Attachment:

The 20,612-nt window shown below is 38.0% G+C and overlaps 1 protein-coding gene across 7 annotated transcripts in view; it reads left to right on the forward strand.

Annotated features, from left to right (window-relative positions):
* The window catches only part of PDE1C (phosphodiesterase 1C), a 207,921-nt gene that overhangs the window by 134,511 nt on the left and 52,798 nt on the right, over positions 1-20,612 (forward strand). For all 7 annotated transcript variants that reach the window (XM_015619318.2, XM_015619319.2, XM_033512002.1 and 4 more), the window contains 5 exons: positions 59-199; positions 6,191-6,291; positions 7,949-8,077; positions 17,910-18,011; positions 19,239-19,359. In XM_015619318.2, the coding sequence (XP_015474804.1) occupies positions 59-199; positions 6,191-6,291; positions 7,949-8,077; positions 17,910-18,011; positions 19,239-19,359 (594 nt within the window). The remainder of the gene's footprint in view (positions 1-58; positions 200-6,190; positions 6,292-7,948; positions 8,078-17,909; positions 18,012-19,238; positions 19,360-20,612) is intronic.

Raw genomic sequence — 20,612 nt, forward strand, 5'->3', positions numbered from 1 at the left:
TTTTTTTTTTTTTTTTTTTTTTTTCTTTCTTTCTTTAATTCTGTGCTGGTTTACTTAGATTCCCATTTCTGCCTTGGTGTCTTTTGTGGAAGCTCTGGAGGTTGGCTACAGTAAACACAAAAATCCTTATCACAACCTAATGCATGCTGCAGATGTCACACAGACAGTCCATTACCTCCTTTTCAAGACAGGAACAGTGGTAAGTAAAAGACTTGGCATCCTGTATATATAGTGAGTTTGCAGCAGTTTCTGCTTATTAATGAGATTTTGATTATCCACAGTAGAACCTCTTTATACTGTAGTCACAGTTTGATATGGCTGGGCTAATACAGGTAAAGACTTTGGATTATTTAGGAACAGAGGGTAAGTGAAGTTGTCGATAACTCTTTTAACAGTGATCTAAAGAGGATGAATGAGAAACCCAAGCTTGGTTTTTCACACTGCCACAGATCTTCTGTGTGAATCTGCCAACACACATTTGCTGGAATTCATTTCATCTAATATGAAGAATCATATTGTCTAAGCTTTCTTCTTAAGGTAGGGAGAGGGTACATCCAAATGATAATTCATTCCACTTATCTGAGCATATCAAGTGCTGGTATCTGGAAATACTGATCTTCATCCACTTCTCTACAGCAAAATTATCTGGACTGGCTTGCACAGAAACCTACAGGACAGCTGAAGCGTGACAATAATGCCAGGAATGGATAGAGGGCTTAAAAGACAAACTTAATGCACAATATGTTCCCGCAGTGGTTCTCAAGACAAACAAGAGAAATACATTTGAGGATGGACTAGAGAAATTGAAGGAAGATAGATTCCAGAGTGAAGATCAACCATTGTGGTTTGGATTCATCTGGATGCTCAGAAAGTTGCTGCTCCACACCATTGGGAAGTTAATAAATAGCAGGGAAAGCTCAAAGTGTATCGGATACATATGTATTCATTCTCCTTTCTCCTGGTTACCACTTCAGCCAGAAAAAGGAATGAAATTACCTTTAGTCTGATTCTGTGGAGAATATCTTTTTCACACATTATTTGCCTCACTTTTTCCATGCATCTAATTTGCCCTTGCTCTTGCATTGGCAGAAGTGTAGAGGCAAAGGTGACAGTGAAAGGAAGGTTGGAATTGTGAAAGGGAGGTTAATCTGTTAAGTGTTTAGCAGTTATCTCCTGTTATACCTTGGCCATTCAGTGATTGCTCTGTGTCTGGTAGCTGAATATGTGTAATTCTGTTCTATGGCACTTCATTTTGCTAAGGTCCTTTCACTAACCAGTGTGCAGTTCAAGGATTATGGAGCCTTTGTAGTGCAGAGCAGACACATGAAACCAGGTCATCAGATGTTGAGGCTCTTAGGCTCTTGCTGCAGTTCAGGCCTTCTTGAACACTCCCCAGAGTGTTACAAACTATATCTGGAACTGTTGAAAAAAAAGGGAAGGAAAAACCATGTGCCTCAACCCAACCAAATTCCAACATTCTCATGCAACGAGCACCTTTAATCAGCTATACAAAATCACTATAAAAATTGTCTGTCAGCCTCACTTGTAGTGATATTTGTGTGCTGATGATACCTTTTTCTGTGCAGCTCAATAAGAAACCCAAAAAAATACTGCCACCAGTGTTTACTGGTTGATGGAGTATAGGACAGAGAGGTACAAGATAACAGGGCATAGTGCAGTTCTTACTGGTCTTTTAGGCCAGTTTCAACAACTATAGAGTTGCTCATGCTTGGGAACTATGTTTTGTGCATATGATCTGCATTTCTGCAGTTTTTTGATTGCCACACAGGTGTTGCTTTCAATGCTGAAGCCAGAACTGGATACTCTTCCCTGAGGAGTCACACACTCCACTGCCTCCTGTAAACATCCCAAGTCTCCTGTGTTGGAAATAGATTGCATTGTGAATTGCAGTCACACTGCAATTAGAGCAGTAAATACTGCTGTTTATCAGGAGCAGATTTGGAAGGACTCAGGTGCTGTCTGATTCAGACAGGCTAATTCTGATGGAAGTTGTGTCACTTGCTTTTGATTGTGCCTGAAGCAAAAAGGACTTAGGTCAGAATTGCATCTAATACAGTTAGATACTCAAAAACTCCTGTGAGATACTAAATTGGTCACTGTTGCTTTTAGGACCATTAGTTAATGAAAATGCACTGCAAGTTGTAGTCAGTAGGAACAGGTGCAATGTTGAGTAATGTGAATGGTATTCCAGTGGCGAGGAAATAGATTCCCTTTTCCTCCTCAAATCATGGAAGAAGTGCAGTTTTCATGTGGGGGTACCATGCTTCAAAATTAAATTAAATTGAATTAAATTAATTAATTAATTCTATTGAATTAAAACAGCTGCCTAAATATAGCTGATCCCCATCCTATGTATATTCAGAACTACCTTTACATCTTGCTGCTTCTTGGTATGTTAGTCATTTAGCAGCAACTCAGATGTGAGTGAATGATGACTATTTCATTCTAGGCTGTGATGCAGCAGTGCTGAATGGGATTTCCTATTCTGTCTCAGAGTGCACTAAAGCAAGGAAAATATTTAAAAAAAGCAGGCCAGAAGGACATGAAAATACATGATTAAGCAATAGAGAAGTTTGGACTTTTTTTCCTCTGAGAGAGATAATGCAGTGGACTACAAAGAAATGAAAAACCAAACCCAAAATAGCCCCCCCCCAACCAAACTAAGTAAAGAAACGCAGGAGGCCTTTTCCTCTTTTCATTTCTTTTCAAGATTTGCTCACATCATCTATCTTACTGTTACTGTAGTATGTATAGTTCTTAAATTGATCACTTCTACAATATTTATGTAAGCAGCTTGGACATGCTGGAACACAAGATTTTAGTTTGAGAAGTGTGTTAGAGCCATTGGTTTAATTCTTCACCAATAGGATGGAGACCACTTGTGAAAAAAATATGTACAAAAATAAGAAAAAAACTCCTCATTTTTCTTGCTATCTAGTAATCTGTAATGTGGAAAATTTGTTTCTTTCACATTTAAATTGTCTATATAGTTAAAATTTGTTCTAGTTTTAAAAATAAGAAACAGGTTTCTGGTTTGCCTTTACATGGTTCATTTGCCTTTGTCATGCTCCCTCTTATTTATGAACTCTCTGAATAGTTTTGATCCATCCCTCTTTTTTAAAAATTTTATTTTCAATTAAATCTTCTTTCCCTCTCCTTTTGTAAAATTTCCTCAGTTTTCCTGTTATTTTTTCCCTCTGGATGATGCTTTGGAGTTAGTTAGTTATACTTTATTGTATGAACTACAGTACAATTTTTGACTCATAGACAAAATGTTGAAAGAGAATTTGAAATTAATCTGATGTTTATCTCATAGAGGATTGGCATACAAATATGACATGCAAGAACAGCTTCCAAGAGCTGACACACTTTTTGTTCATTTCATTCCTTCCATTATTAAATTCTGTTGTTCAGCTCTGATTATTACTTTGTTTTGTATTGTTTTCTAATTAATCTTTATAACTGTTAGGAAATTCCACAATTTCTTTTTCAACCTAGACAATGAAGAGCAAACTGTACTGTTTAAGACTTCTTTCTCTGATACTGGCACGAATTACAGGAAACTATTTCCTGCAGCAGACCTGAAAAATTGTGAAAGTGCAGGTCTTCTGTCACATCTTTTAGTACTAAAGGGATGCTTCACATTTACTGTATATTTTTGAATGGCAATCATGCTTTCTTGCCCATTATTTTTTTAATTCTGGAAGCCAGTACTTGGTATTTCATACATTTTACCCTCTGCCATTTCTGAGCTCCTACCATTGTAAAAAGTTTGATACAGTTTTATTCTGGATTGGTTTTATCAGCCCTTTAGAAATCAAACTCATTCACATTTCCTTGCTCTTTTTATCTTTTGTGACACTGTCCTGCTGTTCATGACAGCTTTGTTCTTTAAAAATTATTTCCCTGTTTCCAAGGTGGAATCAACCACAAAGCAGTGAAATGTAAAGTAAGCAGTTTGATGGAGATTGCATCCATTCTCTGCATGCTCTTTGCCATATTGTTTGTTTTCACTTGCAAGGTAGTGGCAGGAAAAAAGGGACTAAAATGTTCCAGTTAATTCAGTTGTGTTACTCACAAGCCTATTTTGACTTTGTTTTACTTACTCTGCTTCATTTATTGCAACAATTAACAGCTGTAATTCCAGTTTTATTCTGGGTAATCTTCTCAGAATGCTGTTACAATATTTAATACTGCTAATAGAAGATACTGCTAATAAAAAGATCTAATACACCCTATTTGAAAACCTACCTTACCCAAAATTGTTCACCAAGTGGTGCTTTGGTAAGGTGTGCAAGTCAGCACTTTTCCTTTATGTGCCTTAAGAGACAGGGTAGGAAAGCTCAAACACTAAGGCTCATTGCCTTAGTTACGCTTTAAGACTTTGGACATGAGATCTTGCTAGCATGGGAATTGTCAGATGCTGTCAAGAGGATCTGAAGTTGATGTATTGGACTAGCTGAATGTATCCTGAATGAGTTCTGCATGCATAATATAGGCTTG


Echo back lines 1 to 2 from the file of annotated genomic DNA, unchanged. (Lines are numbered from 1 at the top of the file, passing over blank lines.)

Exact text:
The 20,612-nt window shown below is 38.0% G+C and overlaps 1 protein-coding gene across 7 annotated transcripts in view; it reads left to right on the forward strand.

Annotated features, from left to right (window-relative positions):